U.S. Senate Majority Leader Mitch McConnell on Tuesday rejected Democratic leader Chuck Schumer's bid to have key aides to President Donald Trump testify at a Trump impeachment trial in January.
McConnell called the Democrat-controlled House of Representatives' effort to impeach Trump, likely culminating in a Wednesday vote against the U.S. leader, "slapdash" and "sloppy." McConnell said it was not the responsibility of the Senate to engage in further fact-finding to "search desperately for ways to get to guilty."
Schumer says the Senate should hear testimony from four Trump officials, including acting White House chief of staff Mick Mulvaney and former national security adviser John Bolton, about their knowledge of Trump's monthslong effort to get Ukraine to investigate one of his chief 2020 Democratic challengers, former Vice President Joe Biden.
Trump's Ukraine bid came at a time he was temporarily blocking $391 million in military aid that Kyiv wanted to help fight pro-Russian separatists in eastern Ukraine.
In a lengthy letter, Trump urged the overseer of the impeachment effort, House Speaker Nancy Pelosi, to call it off at the last minute.
"It is a terrible thing you are doing, but you will have to live with it, not I!" he said. The U.S. leader called the allegation that he abused the presidency "a completely disingenuous, meritless, and baseless invention of your imagination" and the claim that he has obstructed Congress "preposterous."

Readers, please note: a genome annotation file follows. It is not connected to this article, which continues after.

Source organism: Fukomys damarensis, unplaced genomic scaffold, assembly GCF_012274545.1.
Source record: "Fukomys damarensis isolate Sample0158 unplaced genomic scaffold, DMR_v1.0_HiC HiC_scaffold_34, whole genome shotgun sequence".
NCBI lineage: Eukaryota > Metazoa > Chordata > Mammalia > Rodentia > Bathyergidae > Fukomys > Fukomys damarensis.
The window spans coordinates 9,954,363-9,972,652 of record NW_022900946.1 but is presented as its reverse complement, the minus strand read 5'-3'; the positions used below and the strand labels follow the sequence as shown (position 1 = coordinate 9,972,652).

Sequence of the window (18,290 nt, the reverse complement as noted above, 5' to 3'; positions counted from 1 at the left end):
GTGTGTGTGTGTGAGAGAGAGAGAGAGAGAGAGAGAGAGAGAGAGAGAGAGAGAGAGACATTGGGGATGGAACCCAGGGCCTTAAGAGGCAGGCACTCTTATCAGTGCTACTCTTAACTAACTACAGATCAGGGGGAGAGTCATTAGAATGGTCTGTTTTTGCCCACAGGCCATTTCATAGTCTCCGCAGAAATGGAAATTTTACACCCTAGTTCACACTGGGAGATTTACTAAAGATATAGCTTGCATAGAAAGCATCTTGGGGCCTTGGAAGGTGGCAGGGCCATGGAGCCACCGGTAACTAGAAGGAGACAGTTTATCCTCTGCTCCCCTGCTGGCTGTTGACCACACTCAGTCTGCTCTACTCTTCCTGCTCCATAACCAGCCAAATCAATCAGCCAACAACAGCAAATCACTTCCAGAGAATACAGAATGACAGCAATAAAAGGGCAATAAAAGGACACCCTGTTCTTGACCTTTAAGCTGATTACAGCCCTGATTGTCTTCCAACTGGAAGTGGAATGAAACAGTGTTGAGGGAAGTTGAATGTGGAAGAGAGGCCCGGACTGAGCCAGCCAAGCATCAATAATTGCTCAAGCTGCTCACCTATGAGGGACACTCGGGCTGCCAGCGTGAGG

McConnell, who has predicted there is "zero chance" Trump will be convicted in a Senate trial, said that Schumer's request for more testimony "suggests that even Democrats who do not like this president are beginning to realize how dramatically insufficient the House’s rushed process has been."
McConnell said having live testimony at a Senate trial would create a "nightmarish precedent" for the Senate. He contended that it is not the role of the Senate to do more fact-finding and investigating, but rather to consider and vote on the two articles of impeachment House Democrats have advanced, accusing Trump of abuse of the power of the presidency related to Ukraine and obstructing Congress in its investigation of his actions.
After McConnell spoke, Schumer told the Senate he does not know what Mulvaney, Bolton, Mulvaney aide Robert Blair and budget official Michael Duffey might say in Senate testimony, suggesting they could have evidence "exculpatory to the president."
Schumer asked, "What is President Trump afraid of? The truth? A fair trial is one that allows senators all the relevant facts."
McConnell and Schumer are planning to discuss the parameters of a Senate impeachment trial to try to reach an accord.
But McConnell, with Republicans holding a 53-47 majority in the Senate, could unilaterally set the rules for a trial if at least 51 Republican lawmakers adhere to his apparent wishes for a quick trial with no new testimony, leaving the 100-member Senate to vote on whether to convict Trump and remove him from office after hearing House impeachment managers make their case against Trump and Trump's White House lawyers defend him.